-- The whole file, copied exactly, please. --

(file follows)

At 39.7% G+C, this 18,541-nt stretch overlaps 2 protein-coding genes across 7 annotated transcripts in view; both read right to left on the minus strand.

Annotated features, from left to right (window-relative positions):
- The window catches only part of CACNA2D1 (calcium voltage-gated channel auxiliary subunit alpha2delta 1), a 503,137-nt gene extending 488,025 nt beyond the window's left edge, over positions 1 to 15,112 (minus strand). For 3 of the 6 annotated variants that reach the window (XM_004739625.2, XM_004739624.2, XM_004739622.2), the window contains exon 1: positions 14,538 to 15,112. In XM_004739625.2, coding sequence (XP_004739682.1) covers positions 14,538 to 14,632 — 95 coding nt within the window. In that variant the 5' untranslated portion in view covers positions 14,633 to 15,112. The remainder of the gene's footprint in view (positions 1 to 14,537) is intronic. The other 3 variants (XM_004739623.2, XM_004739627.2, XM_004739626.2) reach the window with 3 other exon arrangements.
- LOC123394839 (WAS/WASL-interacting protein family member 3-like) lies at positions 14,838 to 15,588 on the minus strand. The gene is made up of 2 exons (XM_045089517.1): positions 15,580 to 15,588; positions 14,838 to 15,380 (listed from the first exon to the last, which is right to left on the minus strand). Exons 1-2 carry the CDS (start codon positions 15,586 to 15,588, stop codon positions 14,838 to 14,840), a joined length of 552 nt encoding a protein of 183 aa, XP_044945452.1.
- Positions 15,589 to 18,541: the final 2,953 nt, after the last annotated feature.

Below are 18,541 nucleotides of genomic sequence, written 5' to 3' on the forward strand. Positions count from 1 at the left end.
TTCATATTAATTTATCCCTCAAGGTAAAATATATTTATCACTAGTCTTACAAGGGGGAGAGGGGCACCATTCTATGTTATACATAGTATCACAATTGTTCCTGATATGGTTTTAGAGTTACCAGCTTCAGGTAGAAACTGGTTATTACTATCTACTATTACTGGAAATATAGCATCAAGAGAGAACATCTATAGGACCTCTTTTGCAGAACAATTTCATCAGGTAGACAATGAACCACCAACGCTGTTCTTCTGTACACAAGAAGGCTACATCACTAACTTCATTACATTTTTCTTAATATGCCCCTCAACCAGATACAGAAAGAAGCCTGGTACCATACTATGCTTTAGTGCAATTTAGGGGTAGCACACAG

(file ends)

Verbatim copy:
At 39.7% G+C, this 18,541-nt stretch overlaps 2 protein-coding genes across 7 annotated transcripts in view; both read right to left on the minus strand.

Annotated features, from left to right (window-relative positions):
- The window catches only part of CACNA2D1 (calcium voltage-gated channel auxiliary subunit alpha2delta 1), a 503,137-nt gene extending 488,025 nt beyond the window's left edge, over positions 1 to 15,112 (minus strand). For 3 of the 6 annotated variants that reach the window (XM_004739625.2, XM_004739624.2, XM_004739622.2), the window contains exon 1: positions 14,538 to 15,112. In XM_004739625.2, coding sequence (XP_004739682.1) covers positions 14,538 to 14,632 — 95 coding nt within the window. In that variant the 5' untranslated portion in view covers positions 14,633 to 15,112. The remainder of the gene's footprint in view (positions 1 to 14,537) is intronic. The other 3 variants (XM_004739623.2, XM_004739627.2, XM_004739626.2) reach the window with 3 other exon arrangements.
- LOC123394839 (WAS/WASL-interacting protein family member 3-like) lies at positions 14,838 to 15,588 on the minus strand. The gene is made up of 2 exons (XM_045089517.1): positions 15,580 to 15,588; positions 14,838 to 15,380 (listed from the first exon to the last, which is right to left on the minus strand). Exons 1-2 carry the CDS (start codon positions 15,586 to 15,588, stop codon positions 14,838 to 14,840), a joined length of 552 nt encoding a protein of 183 aa, XP_044945452.1.
- Positions 15,589 to 18,541: the final 2,953 nt, after the last annotated feature.

Below are 18,541 nucleotides of genomic sequence, written 5' to 3' on the forward strand. Positions count from 1 at the left end.
TTCATATTAATTTATCCCTCAAGGTAAAATATATTTATCACTAGTCTTACAAGGGGGAGAGGGGCACCATTCTATGTTATACATAGTATCACAATTGTTCCTGATATGGTTTTAGAGTTACCAGCTTCAGGTAGAAACTGGTTATTACTATCTACTATTACTGGAAATATAGCATCAAGAGAGAACATCTATAGGACCTCTTTTGCAGAACAATTTCATCAGGTAGACAATGAACCACCAACGCTGTTCTTCTGTACACAAGAAGGCTACATCACTAACTTCATTACATTTTTCTTAATATGCCCCTCAACCAGATACAGAAAGAAGCCTGGTACCATACTATGCTTTAGTGCAATTTAGGGGTAGCACACAG